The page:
# Is the loudness of a ball that you drop a measure of the amount of energy you put in to lift it?

When you lift a heavy object off the floor and raise it then you've exerted an amount of work/energy on that body. When you release the heavy object gravity exerts the same work/energy. But when you lift the ball nothing dramatic happens. You lift it and that's it. When you drop the ball there is a loud bang when the ball hits the floor. What accounts for this difference? It seems that it must be that there is an equivalent amount of energy in your body as in the sound (assuming that the floor doesn't change so that most of the energy goes into sound). Is this accurate reasoning? Can you do sound calorimetry?

Bottom Line Up Front

This is a complicated problem, but with some simplifying assumptions and some (hopefully) reasonable guesses, I think the sound amplitude will increase about 6 dB for a doubling of drop height, and the sound energy is (very) roughly proportional to the square of the kinetic energy of the ball dropping.

Discussion

Sound is a mechanical wave through a medium, which in this case is air. There are two common sources of sound energy: a directional forcing of the air, or an omni-directional expansion/compression of the air. While I am have not studied this particular sound problem in detail, I would expect the dominant sound source to be the compressive type as the ball compresses the air between it and the ground. Other sound sources include the elastic response of the ball (maybe dominated by the directional forcing?) and the sound of the ball falling (comes from the turbulent wake and is actually a different source type than the two I described above). Let us consider a perfectly inelastic ball (to ignore the elastic response) that is shaped like a pancake (to get rid of some of the hairy geometry that complicates our understanding).

As the ball (OK, it is really a pancake) falls and hits the ground, the air underneath it needs to get out of the way. If the impact happens slowly enough [e.g., you gently slide the pancake onto the surface (I am imagining making a classic American breakfast with a spatula, at this point)], the air motion can be laminar and very little compression will happen. That compression that does occur and generates sound waves will have a very low frequency which, for complicated reasons I won't go into here, won't propagate and won't be audible. As the pancake falls faster the air needs to move faster and will start to compress more, leading to audible sound generation. I am purely guessing here (again, I have not studied this problem in depth), but my intuition from fluid mechanics suggests that the linear rate of compression is proportional to the square of the falling velocity after some critical sound-generating velocity, or $$p_\text{out} = A(v-v_0)^2 \equiv A\Delta v^2,$$ where $$p_\text{out}$$ is the pressure generated at the edge of the pancake, $$A$$ is some constant, $$v$$ is the pancake fall velocity, $$v_0$$ is the critical pancake velocity, and $$\Delta v=v-v_0$$ is the velocity above the critical velocity. This expression would only be valid for $$v\ge v_0$$.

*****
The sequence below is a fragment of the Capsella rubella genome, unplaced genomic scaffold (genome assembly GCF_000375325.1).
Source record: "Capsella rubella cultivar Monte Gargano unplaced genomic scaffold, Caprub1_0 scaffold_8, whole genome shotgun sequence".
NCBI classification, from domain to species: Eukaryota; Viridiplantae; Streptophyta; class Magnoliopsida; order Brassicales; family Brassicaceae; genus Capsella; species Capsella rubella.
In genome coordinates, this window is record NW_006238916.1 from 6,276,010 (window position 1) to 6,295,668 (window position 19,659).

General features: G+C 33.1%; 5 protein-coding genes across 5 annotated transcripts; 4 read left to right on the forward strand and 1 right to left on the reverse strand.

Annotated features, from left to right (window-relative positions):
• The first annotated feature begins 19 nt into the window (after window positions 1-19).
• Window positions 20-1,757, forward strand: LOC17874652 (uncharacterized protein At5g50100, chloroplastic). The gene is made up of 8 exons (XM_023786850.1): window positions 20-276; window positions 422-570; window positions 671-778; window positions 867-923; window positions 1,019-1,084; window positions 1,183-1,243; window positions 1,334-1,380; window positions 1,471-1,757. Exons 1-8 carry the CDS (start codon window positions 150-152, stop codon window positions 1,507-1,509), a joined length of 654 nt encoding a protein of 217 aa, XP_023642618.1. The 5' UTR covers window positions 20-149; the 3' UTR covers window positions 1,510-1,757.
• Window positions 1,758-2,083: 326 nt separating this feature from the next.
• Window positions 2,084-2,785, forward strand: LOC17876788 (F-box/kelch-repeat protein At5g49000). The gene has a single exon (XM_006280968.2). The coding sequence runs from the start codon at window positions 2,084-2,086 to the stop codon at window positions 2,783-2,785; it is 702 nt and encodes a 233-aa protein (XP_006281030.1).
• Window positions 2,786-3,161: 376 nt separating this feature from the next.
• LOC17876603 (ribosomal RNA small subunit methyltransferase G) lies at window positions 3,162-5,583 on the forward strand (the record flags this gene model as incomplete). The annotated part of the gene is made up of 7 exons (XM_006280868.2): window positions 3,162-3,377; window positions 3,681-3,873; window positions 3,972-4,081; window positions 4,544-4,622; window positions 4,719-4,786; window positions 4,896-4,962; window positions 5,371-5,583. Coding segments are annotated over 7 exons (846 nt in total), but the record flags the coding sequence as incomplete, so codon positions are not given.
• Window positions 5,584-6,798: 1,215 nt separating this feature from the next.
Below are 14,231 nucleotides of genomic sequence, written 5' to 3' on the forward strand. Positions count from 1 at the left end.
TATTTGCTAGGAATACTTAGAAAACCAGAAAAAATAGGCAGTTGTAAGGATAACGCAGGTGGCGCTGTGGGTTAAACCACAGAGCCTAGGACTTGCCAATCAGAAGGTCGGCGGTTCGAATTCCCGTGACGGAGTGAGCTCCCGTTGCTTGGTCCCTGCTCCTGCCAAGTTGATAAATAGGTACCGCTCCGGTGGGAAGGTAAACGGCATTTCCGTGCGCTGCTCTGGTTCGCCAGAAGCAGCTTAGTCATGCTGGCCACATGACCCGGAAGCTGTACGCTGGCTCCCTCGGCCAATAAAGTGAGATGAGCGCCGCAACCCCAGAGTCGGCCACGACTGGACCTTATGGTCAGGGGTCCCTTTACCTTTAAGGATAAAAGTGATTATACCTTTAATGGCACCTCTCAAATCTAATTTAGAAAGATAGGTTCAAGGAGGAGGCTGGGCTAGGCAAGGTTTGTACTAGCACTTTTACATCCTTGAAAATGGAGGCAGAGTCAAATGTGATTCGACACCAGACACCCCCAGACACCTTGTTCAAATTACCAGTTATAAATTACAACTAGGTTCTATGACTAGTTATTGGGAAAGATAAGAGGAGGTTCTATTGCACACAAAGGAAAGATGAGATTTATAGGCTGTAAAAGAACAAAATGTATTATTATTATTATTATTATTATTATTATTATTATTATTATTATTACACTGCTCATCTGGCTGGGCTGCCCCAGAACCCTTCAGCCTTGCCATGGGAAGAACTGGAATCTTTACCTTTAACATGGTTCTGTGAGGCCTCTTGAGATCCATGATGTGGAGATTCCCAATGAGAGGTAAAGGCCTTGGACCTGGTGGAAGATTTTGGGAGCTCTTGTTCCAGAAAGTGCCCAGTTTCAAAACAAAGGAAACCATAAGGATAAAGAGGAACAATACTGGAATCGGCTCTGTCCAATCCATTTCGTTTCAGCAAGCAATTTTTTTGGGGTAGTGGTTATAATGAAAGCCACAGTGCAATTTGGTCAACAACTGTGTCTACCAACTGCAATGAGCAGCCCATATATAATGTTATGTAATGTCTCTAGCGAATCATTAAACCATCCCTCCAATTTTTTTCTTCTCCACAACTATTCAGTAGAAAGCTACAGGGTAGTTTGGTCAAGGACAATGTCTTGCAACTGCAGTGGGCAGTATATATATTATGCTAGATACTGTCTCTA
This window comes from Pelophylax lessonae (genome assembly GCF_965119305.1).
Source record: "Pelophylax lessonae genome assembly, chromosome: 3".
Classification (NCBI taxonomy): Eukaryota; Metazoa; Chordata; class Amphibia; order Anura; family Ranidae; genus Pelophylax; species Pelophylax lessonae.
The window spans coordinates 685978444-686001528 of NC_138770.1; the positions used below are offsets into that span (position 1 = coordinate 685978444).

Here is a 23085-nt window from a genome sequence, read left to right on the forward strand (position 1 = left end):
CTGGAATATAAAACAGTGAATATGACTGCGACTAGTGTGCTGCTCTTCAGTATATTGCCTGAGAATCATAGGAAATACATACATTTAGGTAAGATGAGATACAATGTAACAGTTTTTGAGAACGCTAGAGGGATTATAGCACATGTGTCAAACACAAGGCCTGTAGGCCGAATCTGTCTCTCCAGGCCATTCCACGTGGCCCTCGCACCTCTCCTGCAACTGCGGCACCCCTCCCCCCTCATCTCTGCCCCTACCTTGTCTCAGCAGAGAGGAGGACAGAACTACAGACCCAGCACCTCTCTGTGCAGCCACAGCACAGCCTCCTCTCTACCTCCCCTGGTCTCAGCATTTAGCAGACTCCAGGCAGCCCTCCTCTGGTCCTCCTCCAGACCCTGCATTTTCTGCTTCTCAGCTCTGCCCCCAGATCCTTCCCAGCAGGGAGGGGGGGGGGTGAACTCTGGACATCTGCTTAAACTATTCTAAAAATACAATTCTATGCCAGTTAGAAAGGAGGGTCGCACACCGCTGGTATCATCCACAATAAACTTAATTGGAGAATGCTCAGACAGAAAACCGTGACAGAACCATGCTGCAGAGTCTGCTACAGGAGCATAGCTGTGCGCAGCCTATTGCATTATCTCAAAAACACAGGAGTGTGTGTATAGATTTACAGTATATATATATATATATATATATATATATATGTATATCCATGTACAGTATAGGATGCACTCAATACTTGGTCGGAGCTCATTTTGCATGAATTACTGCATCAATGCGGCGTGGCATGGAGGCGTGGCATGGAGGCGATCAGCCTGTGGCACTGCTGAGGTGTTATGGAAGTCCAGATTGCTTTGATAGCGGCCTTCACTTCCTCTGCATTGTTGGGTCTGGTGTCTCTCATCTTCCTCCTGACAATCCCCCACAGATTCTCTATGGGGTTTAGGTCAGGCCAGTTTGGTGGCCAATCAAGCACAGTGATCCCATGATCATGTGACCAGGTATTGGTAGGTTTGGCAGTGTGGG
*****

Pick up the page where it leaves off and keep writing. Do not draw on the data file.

Assuming that my guess in the previous paragraph is correct, we can now talk about the loudness. Human perception of sound is actually very complicated (you can see the Wikipedia article for a taste), but we will use the decibel level as a useful and simple surrogate. The level of a sound wave in air is given by $$L = 20\log_{10}(p/p_\text{ref}),$$ where $$p$$ is the pressure amplitude and $$p_\text{ref}$$ is a reference pressure of 20~$$\mu$$Pa. Substituting the above expression then yields $$L = 20\log_{10}\left( A/p_\text{ref} \right) + 40\log_{10}(\Delta v).$$ Ignoring the effects of air resistance on the fall velocity, we can estimate $$v$$ from the interchange of kinetic and potential energy, such that $$v\approx \sqrt{2gh}$$, where $$g$$ is the gravitational acceleration and $$h$$ is the height of the drop. For drops sufficiently high that $$v\gg v_0$$, we can then approximate $$L \approx C + 20\log_{10}(2gh),$$ where $$C$$ is some constant. Thus, doubling the height would increase the level by $$20\log_{10}(2)\approx 6$$ dB.

Finally, some comments on sound energy. For a purely propagating plane wave (and for spherical waves sufficiently far from the origin) the acoustic energy is proportional to the square of the pressure. In our case here we find that $$p^2 = A^2\Delta v^4 \approx A^2 v^4 \propto E_k^2,$$ where $$E_k$$ is the kinetic energy of the pancake. Thus, the sound energy is proportional to the square of the kinetic energy.

The loudness is more tied to the loss of energy. When the ball hits the ground, especially if it's a relatively inelastic type of ball or badly pumped, or if the floor is inelastic, mechanical energy is released, some of it as sound.

You lift it and that's it. When you drop the ball there is a loud bang when the ball hits the floor. What accounts for this difference?

The difference lies in power i.e. rate at which energy is released or absorbed . When the ball is lifted energy changes occur gradually while the collision occurs within a second .

Think how of we don't hear any sound when air leaks from tires over days but when tires blast they make a ...well a blast sound, the energy changes are almost same in both cases but the sounds completely different . I don't have clear knowledge of how sound generation occurs .